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The task of raising impatient, entitled kids lessens the joy of parenting. Here's a smart strategy to raise kids who can be patient with their demands!
The task of raising impatient, entitled kids lessens the joy of parenting. Here’s a smart strategy to raise kids who can be patient with their demands!
As a financial writer, I enjoy writing about deal-makers. Now, I get into deals with my four-and-a-half years old son, Vajra. Our deals are for the number of candies, episodes of Mister Maker or Spiderman cartoons, and about the days on which he can eat fries or chips. Whenever he demands candy or chips at a super-store, I tell him “Let’s finish the candy at home. We will buy these the next time.” If he wants to watch television at an odd hour, there is a deal again – “You can watch one episode now or wait for some time and watch two episodes after finishing dinner.”
This deal-making doesn’t always work. But on most occasions, it’s heartening to see my son wait to get home, have his meal, and then rush towards the fridge to have a chocolate. He waits to reach home before opening the return gifts from a birthday party. I would like to believe that my deal-making is indeed helping him delay his temptations even though it’s for a bigger reward at times.
I hope he will gradually understand that to get something he wants, he will have to show patience or self-control.
In doing this, I hope he will gradually understand that to get something he wants, he will have to show patience or self-control. This is the lesson I should have given him when he held his first toy and threw it away, the first time I took him to a super-store, or the first time his grandparents got him a crayon-set which he already had. I am not sure how it was for you, but as a first-time-mom who took a sabbatical from work, it was all about giving quality time, latest toys, good food, and endless mall visits for my little bundle of joy.
Within two years, I realized that the “law of diminishing returns”, as they say in economics, was at work. There were too many options. Newer toys meant old ones were misused or littered all over the house. If the toys broke, Vajra knew that Dadaji (Grandfather) would get a new one soon enough!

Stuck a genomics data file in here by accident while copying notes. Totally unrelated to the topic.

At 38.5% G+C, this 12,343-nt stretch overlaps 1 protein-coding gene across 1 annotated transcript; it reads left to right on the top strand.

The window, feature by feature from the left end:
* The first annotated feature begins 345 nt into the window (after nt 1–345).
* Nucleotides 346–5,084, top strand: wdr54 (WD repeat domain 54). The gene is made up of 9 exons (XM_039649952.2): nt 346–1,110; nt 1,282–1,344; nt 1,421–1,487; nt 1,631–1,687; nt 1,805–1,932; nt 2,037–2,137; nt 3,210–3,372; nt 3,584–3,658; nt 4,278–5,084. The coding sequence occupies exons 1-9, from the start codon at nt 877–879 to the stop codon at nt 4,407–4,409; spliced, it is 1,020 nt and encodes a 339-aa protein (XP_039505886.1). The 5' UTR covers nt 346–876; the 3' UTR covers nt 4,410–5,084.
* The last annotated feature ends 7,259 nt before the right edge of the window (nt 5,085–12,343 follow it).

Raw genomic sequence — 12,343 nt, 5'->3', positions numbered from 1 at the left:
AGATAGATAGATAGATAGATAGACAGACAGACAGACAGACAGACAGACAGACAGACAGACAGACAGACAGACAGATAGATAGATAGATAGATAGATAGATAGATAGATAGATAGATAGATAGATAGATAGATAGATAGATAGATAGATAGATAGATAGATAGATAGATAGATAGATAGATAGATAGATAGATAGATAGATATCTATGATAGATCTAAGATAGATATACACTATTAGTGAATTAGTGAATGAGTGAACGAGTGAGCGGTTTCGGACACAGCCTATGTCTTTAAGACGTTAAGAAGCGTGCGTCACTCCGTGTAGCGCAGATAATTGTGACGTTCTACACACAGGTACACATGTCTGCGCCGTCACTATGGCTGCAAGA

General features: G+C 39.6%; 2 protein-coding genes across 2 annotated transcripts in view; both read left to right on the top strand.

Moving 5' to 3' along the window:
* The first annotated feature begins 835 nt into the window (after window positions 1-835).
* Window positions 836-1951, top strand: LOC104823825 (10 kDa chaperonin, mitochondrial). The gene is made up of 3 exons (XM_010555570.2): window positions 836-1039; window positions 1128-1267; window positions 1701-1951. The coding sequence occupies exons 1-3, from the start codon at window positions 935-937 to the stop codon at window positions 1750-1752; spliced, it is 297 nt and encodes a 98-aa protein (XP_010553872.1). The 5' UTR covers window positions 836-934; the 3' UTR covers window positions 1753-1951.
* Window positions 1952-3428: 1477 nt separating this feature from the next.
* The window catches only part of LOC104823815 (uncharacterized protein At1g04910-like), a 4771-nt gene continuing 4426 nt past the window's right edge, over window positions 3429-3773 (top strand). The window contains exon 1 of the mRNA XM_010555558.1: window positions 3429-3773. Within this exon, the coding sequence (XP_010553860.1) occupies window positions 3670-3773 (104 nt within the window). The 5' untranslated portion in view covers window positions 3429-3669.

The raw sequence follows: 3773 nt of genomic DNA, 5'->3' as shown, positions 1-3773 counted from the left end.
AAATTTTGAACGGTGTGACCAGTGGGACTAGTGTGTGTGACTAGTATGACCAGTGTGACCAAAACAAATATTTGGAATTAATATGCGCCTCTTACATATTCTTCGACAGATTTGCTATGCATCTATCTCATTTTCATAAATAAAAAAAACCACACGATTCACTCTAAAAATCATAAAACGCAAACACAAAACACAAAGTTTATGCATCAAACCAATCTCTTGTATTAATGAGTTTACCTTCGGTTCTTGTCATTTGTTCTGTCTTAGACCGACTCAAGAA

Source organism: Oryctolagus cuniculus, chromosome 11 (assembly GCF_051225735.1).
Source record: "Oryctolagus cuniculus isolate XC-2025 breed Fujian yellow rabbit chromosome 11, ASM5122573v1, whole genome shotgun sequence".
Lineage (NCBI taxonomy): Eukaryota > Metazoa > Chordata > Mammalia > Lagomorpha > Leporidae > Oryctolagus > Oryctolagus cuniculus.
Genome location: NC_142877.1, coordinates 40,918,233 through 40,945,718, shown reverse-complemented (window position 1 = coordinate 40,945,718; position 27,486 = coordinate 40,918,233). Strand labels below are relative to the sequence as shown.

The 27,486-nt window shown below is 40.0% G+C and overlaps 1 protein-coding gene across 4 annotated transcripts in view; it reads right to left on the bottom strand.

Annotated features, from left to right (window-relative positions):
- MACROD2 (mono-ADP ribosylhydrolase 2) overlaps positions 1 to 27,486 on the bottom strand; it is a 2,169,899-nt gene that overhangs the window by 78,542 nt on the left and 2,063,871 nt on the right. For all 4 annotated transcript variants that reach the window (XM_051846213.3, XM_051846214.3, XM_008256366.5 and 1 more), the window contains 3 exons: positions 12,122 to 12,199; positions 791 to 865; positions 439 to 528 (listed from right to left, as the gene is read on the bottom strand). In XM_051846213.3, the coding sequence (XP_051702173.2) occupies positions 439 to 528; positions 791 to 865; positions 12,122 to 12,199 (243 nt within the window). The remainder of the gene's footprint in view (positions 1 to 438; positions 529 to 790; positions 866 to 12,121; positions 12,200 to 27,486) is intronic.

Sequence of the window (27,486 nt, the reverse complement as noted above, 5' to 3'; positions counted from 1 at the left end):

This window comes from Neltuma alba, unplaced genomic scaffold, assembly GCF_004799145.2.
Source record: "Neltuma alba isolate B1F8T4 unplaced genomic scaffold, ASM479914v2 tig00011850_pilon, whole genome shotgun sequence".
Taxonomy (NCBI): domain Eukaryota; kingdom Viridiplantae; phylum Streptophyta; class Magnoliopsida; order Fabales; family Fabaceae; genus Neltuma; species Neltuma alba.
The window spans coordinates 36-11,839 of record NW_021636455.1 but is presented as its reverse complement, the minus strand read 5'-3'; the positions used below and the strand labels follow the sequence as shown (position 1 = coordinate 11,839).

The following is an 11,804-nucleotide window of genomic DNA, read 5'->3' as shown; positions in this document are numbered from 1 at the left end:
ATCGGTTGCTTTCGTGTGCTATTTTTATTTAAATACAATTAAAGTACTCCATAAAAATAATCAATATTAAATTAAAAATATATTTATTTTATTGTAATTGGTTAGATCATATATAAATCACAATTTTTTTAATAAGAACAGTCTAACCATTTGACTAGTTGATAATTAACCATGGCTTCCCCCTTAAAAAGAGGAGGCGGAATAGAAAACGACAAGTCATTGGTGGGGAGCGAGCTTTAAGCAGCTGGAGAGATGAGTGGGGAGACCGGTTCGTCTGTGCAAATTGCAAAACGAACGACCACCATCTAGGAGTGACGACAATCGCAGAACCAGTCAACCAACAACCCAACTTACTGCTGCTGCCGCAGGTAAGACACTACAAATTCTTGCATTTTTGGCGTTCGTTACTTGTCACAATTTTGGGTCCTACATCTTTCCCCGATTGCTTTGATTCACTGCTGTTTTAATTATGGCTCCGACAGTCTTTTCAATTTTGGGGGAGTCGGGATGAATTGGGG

Instead of requesting, he would often end up demanding things. “How come he has become so insensitive?” “Why doesn’t he respect his toys?” I would often ask myself. I realized my parenting blunders. The impulse shopping stopped. We started following the rule of one toy a month, in spirit! And then came the deal-making.
Now we don’t dread going to supermarkets with our son. At times, I get to hear “ok mom, we will get this tomorrow” at the departmental store or toy shop. The candies gifted by friends are usually eaten after meals. So, some amount of “delaying of gratification”, as psychologist Walter Mischel said, is at work.
Walter Mischel, an American psychologist known for his famous “Marshmallow Test”, is my inspiration for the deal-making.
In the 1970s, he got 4-6 year olds in a room and placed a plate of cookies (marshmallows) in front of them. Kids had a choice: eat one cookie or a marshmallow immediately or wait for 15 minutes till he came back to the room, and you would get two. Some kids ate one immediately. Some kids distracted themselves from the table by imagining it to be a picture,and some looked around in the room.
Mischel tracked these kids after 10 years. During their teens, the kids who had waited for him to return to the room, got better scores in competitive exams. In their thirties, he found that they earned better and could deal with frustrations and setbacks in a mature way.
Well, my aim with deal-making isn’t to see Vajra score a high SAT (Standardised Test) score or crack an Indian Institute of Technology (IIT) exam in his teens; but it is to help him gain self-control, a trait that will help him respect the money he gets or earns, respect the privileges and choices that come his way.
It’s a subtle message that may get lost when he will see other kids giving in to their temptation of opening a return gift or gulping down the juice can before paying for it. To ensure that he can sustain this self-control, I will order Walter Mischel’s latest book, the best-selling “The Marshmallow Test” in which he tells us how self-control can be practiced and mastered.
Are your kids ready for the marshmallow test?
The Great Gruhini would be happy to know and share your experience of the marshmallow test!
Pic credit: Image of child throwing a tantrum via Shutterstock.
Rachna Monga Koppikar aka The Great Gruhini is a finance writer who’s worked with India’s leading publications for well over a decade. Having swam and mastered the treacherous waters of corporate and personal read more...
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